A JOINT GHANAIAN police and Interpol operation dubbed 'Operation Atlantic' has led to the arrest of 16 persons for allegedly engaging in intellectual property offences, running into several thousands of Ghana Cedis, with four suspects currently on the run.
However, all the 16 suspects, according to the Director-General of the Criminal Investigations Department (CID) Deputy Commissioner of Police (DCOP) Prosper Kwame Agblor, have been granted police enquiry bail, explaining that the nature of the purported crime did not warrant their detention for more than the specified 48 hours.
A 40-footer container laden with fake Marlboro cigarettes, he told the media in Accra yesterday, was discovered at the Tema Port during the group's operation. 'If the importers had been successful, they would have made GH¢75,000,' he indicated.
In addition, twenty-eight half pieces, and nine full pieces of replica Ghana Textile Products (GTP) were seized in just three stalls within the 31st December Market in Accra. 1,060 compact discs and digital video discs (DVD) of pirated musical and artistic products were equally confiscated.
DCOP defined Intellectual Property as a number of distinct creations of the mind, where the owners or the originators are granted certain exclusive rights to their assets. These innovations include musical products, literary, artistic works, and discoveries among others.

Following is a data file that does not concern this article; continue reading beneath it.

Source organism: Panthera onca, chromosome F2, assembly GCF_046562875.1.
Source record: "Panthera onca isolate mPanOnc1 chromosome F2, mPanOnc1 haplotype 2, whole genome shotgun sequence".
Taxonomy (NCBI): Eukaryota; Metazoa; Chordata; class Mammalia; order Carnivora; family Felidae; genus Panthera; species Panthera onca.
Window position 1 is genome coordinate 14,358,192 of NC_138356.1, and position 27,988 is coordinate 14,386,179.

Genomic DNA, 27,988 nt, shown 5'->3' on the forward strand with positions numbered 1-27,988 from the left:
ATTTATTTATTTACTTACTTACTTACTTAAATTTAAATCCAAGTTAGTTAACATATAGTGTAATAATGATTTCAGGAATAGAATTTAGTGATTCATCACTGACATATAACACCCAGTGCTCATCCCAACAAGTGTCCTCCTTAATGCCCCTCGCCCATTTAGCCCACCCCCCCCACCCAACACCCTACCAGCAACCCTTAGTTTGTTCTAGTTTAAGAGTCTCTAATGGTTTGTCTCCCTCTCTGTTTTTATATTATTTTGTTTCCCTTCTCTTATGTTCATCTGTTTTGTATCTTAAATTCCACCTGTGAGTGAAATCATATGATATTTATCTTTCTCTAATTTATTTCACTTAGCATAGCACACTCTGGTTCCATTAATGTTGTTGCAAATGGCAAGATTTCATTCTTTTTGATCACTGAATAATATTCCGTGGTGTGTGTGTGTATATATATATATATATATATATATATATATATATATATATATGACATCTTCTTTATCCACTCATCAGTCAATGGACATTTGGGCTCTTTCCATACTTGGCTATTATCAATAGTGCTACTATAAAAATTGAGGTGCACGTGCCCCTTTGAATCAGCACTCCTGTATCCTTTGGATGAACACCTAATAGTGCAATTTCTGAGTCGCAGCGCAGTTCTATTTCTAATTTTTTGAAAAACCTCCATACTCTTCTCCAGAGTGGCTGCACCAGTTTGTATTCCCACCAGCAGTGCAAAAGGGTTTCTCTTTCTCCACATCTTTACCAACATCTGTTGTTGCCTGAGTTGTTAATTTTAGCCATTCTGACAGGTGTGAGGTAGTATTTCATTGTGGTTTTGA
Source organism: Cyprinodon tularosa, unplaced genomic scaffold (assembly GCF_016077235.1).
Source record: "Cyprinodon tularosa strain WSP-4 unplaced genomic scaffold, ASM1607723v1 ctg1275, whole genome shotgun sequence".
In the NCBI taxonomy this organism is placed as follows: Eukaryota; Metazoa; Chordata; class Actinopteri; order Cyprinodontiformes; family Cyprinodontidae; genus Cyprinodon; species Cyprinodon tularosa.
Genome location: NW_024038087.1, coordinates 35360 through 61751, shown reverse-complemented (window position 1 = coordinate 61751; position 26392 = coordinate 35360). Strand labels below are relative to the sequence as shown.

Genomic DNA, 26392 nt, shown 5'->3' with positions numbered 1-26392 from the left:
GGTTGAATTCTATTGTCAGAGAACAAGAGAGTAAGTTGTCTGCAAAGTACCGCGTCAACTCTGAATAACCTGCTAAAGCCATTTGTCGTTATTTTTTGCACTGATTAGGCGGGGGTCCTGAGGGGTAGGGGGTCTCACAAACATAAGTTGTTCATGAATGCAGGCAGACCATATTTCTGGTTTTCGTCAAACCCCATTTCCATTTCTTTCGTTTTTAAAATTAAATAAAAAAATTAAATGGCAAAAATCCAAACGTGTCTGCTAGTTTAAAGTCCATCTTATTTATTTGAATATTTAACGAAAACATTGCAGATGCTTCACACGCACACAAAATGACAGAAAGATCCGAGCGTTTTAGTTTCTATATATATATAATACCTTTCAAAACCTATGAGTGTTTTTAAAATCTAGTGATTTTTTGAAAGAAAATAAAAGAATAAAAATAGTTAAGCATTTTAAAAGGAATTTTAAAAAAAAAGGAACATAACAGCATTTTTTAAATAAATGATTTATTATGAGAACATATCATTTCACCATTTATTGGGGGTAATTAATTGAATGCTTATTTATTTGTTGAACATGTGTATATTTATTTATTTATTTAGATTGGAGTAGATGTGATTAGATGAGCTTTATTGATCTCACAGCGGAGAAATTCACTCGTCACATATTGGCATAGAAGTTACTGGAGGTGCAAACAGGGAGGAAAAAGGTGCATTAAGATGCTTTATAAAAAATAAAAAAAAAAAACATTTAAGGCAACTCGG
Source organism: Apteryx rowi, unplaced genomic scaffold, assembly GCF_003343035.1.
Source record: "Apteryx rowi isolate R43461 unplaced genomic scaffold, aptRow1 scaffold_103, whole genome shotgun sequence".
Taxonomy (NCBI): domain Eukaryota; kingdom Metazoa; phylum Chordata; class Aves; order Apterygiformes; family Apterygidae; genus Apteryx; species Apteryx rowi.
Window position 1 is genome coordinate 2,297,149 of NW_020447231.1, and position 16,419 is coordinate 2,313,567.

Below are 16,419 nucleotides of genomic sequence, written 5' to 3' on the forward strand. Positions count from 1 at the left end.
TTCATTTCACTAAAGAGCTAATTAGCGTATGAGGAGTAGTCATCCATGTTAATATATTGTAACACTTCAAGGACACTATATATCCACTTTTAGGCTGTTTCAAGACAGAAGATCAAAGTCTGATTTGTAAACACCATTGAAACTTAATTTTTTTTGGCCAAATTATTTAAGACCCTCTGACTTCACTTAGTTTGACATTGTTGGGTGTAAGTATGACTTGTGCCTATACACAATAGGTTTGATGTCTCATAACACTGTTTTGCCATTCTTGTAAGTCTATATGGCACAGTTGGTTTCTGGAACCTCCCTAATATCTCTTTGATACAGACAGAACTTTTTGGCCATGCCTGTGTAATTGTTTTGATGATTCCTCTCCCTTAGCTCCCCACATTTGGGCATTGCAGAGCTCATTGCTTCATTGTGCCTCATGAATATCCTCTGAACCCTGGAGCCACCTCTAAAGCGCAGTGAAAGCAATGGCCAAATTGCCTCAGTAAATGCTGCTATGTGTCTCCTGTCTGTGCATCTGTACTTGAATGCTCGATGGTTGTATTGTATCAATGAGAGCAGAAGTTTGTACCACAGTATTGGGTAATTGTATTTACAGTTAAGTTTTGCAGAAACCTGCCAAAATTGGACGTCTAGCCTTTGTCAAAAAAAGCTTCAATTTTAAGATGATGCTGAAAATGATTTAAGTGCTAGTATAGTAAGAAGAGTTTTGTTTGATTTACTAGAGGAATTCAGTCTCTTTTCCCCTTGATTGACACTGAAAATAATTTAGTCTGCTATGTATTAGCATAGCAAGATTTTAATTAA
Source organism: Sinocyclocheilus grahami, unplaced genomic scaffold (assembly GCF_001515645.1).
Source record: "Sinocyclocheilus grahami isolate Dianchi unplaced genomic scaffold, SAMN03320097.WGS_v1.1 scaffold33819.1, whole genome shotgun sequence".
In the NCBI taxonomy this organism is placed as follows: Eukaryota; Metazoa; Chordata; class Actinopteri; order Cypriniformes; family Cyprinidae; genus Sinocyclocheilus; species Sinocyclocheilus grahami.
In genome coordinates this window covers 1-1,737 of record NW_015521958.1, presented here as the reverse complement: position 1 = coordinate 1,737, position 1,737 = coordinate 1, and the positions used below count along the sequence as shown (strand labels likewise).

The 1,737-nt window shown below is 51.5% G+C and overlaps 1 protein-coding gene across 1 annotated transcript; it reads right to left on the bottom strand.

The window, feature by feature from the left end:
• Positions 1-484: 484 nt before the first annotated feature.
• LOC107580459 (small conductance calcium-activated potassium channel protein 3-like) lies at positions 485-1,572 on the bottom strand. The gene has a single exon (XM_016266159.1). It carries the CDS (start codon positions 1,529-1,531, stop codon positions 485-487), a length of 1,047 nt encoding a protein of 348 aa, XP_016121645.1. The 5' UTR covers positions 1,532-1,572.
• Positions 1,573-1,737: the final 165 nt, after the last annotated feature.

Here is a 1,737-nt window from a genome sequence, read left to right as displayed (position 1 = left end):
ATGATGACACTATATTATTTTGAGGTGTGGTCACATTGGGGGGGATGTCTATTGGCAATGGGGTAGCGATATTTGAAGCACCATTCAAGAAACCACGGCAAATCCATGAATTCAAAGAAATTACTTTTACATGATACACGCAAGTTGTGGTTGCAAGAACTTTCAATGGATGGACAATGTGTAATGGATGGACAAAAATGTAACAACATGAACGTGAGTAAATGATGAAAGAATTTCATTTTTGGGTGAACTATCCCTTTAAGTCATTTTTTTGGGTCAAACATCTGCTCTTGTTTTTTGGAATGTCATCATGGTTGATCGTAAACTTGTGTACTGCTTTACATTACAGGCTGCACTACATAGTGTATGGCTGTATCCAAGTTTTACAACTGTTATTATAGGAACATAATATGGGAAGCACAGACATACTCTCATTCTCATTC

Reports indicated that some of the seized textile products were made in China, but were marked with the trade name of Ghana Textile Products, and some with designs which GTP did not even produce.
DCOP Agblor cautioned the general public to be wary of innovators, organised groups and criminal gangs, who produce counterfeit products to the detriment of the originators.
He further mentioned that a chunk of Ghanaian songs had been copied illegally on to Chinese phones, popularly known in Ghana as China phones, and sold here in the country.
This piracy phenomenon, he added, had been extended to other technological industries, which manufacture printer cartridges, especially, the Hewlett Packard brand of cartridges, on the Ghanaian market.
'The issue of counterfeiting has become so pronounced that if nothing is done to fight it, the whole nation is going to be inundated by counterfeit and pirated products in the very near future. In other words, counterfeiting or piracy is not limited to only a few selected goods,' he stressed.
Although the Ghana Police Service is bent on flushing out miscreants in society, DCOP Agblor said they could not do it alone, calling on the good citizens of the country to assist them in this exercise.